“Salsa was never really pure because it always combined so many different sounds. They called it salsa, but [artists such as] Willie Colón, who worked with Héctor Lavoe, made music for Puerto Ricans. Other musicians focused on Cuban sounds,” said Dr. Derrick León Washington, a curatorial postdoctoral fellow who developed Rhythm & Power: Salsa in New York, an exhibit at The Museum of The City of New York. “The musicians were listening to other types of music – the boogaloo and R&B in the late ’60s, English language soul and and disco in the ’70s.”
Major record labels such as Fania, and the artists signed to them, took those influences and focused on making music in Spanish but without targeting any culture in particular. The inclusive nature of salsa music created immense social power and pride among its listeners, who used salsa as a springboard for activism.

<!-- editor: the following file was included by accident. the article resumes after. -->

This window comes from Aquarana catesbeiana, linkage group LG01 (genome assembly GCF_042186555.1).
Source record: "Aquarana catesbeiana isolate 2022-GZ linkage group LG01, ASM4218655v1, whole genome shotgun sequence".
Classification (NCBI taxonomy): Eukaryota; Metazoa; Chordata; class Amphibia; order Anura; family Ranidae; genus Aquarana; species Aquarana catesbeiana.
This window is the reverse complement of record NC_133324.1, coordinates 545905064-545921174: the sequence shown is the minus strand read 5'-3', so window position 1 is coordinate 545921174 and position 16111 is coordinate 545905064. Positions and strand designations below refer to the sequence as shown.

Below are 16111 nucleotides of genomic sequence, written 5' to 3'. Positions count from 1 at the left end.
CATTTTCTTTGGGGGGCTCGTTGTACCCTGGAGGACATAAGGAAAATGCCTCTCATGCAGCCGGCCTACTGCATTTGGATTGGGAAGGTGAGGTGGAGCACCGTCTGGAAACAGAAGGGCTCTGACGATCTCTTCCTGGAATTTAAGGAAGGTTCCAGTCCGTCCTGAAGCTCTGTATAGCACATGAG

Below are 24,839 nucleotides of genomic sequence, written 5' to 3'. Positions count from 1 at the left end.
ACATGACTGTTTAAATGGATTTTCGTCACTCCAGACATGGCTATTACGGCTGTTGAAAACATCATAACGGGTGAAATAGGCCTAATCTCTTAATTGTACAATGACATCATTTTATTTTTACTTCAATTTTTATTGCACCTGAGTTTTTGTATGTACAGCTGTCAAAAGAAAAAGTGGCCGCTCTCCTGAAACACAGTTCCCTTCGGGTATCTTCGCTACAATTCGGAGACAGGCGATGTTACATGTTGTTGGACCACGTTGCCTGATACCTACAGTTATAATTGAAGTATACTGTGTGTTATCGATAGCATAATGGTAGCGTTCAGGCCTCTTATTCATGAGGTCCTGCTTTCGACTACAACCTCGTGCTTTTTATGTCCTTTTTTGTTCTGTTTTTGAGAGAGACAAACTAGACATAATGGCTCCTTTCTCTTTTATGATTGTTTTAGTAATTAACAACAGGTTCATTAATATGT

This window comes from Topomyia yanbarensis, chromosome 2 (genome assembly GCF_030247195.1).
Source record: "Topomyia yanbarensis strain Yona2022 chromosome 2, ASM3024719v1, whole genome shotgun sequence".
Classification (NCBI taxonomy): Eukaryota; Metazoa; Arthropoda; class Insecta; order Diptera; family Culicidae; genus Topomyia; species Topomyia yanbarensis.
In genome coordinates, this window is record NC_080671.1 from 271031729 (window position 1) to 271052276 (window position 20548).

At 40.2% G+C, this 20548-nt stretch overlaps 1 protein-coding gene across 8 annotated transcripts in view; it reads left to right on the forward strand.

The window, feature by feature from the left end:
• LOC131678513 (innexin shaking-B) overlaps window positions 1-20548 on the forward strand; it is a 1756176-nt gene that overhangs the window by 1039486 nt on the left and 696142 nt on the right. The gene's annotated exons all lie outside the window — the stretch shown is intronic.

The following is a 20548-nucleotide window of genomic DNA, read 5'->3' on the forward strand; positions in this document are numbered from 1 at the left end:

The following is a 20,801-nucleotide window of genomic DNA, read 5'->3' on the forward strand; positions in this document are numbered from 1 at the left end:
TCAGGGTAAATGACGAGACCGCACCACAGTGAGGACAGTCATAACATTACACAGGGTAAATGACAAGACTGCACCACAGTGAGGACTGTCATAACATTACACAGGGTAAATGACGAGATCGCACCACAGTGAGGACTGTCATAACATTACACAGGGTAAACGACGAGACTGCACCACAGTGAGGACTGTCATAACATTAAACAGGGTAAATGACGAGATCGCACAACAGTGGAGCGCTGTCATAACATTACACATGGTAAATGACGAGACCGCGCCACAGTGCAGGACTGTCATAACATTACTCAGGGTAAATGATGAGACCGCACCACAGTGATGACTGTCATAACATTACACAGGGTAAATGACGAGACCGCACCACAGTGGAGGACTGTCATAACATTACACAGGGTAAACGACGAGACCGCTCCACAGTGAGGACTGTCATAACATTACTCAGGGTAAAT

“Salsa tells the complexity of Puerto Rican people, Latinos, people of color, the good, the bad and everything in between,” Washington said. “[Salsa music showcased] a pride in the people – not that they were better than any ethnic group, but almost a redistribution of power in a better way for everyone that showed they’re not just a problem or minority, but just as good as everyone else was.”
In Rhythm & Power, the curatorial team at MCNY use concert photography, ephemera, video and album art to showcase a New York culture whose influences have touched the world. Here, the museum shares select images that showcase how salsa music influenced activism in 1970s New York City, as well as the unique dance culture that continues to define the genre today.